Original Chinese Language Article: http://world.huanqiu.com/exclusive/2018-03/11649011.html
(Translated by Adrian Chan-Wyles PhD)
A wooden replica of the Marx statue was exhibited in advance.
(Global Times special correspondent in Germany – Qing Mu [青木]). ‘Marx is back!’ The German newspaper ‘World News’ reported on the March 7th, 2018, that on the occasion of the 200th anniversary of the birth of Marx (May 5th), a gift from China standing 4.4 meters high and weighing 2.3 tons (namely the giant Marx bronze statue) arrived in Trier, a small town in the southwest of Germany on the afternoon of the March 6th. This is the birthplace of Karl Marx. On the same day, not only the officials of Trier City Government, but also a large number of media reporters from German TV and German News Media were present to greet the statue. These ‘Friends of the People’ gathered in Trier to video and record this event.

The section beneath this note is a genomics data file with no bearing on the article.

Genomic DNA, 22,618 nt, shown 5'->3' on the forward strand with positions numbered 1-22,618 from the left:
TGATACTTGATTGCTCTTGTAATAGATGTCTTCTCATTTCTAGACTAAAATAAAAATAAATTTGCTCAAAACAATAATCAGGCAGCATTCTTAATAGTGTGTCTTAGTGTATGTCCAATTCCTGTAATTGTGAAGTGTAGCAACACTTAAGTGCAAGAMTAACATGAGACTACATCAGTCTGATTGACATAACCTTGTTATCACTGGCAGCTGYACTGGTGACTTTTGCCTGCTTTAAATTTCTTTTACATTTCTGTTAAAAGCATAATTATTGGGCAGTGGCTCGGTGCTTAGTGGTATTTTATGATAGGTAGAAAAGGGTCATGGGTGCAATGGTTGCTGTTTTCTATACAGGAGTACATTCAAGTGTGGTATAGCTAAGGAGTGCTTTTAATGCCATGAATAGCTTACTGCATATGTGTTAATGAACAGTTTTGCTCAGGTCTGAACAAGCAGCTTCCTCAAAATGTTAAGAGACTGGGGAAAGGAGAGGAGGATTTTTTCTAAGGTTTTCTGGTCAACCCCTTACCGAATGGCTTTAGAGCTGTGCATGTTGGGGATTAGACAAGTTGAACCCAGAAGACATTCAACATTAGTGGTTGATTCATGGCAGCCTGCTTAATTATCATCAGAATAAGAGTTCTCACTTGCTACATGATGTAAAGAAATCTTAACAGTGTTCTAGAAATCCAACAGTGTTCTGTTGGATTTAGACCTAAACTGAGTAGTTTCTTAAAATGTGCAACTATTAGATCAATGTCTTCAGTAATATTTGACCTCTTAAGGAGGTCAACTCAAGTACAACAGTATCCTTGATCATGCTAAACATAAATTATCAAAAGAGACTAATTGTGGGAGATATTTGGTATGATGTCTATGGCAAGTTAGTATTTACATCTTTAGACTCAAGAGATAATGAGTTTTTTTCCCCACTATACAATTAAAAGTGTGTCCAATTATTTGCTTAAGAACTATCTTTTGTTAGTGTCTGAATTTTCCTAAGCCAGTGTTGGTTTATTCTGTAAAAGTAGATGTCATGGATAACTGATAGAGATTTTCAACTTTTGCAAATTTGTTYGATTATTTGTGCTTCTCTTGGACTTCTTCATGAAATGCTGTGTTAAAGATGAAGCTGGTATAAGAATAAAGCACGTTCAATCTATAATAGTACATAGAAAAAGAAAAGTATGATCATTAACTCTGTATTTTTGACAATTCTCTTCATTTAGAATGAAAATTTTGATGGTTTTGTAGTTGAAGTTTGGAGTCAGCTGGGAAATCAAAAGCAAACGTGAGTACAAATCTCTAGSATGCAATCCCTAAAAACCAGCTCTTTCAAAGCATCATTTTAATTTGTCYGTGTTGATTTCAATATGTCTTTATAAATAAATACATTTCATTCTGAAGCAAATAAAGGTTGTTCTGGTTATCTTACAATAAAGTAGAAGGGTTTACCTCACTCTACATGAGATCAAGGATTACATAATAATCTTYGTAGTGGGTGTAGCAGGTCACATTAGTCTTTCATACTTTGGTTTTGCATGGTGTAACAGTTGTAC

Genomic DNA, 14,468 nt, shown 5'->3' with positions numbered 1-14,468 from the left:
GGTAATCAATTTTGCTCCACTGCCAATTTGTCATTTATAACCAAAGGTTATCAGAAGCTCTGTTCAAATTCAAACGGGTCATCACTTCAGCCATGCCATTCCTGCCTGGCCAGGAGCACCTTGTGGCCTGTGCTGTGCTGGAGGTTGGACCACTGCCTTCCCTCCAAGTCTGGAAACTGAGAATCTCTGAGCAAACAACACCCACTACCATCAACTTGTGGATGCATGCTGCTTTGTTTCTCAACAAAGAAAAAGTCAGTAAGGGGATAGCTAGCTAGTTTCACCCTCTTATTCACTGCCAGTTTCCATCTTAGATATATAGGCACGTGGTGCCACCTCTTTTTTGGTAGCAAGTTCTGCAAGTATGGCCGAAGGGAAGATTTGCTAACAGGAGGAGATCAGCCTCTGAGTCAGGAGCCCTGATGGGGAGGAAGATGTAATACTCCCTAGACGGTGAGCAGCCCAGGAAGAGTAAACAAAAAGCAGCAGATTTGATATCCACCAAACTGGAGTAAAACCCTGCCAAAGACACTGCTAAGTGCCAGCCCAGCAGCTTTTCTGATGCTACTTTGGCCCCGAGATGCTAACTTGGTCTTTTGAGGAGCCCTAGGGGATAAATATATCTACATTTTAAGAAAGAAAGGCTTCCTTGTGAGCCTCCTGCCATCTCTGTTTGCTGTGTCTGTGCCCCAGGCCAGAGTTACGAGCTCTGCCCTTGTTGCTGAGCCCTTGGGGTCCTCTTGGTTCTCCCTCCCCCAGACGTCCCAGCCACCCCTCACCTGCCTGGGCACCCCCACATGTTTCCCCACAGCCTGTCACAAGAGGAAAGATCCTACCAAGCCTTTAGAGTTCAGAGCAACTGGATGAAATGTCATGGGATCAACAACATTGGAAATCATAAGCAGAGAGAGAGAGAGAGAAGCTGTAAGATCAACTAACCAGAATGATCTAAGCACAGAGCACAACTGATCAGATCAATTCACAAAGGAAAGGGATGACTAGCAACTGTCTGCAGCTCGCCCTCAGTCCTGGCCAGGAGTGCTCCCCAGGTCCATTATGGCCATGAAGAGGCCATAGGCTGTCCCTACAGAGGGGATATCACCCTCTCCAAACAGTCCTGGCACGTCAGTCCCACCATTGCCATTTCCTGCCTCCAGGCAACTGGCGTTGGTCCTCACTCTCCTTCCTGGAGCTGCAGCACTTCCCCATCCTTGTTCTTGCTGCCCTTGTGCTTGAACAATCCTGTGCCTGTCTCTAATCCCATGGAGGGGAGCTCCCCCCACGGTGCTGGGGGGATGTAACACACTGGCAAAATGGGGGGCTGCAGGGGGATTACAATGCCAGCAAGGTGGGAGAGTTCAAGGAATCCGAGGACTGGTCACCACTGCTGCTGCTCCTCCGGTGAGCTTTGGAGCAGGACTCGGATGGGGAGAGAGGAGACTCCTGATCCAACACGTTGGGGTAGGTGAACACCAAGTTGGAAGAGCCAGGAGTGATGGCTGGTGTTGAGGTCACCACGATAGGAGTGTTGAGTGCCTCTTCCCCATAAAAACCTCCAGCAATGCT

The statue was designed and constructed by Chinese artist Wu Weishan (吴为山). Ludwig, head of the Trier Construction Committee, told the media after unpacking the statue that Marx was the son of Trier. This statue has been presented by China to honour the city. Marx (with his family) spent the first 17 years of life in Trier. From May to October, the city will hold a series of commemorative events. This statue will be erected in early May on the Smolenstift Square near the former residence of Marx, and unveiled on May 5th, 2018.
German Southwest Television said that there was a heated debate in the city of Trier as to whether or not to accept this gift. Now this small town of 110,000 people is preparing for the arrival of Chinese tourists. In recent years, about 50,000 Chinese tourists have visited Trier each year. On the special day of Marx’s 200th birthday, the locals hope to attract even more Chinese tourists.
At the same time, there was ‘Marx fever’ in various areas of Germany. Museums in Trier and other places have organized exhibitions of Marx’s life and his works. The television stations have started to screen special programmes – one after another – dedicated to Marx. Poldat, a Marxist researcher at the Witten/Heltek University in Germany, said to Deutsche Radio: ‘Even if you are completely uninterested in Marxism, you should respect him very much.’
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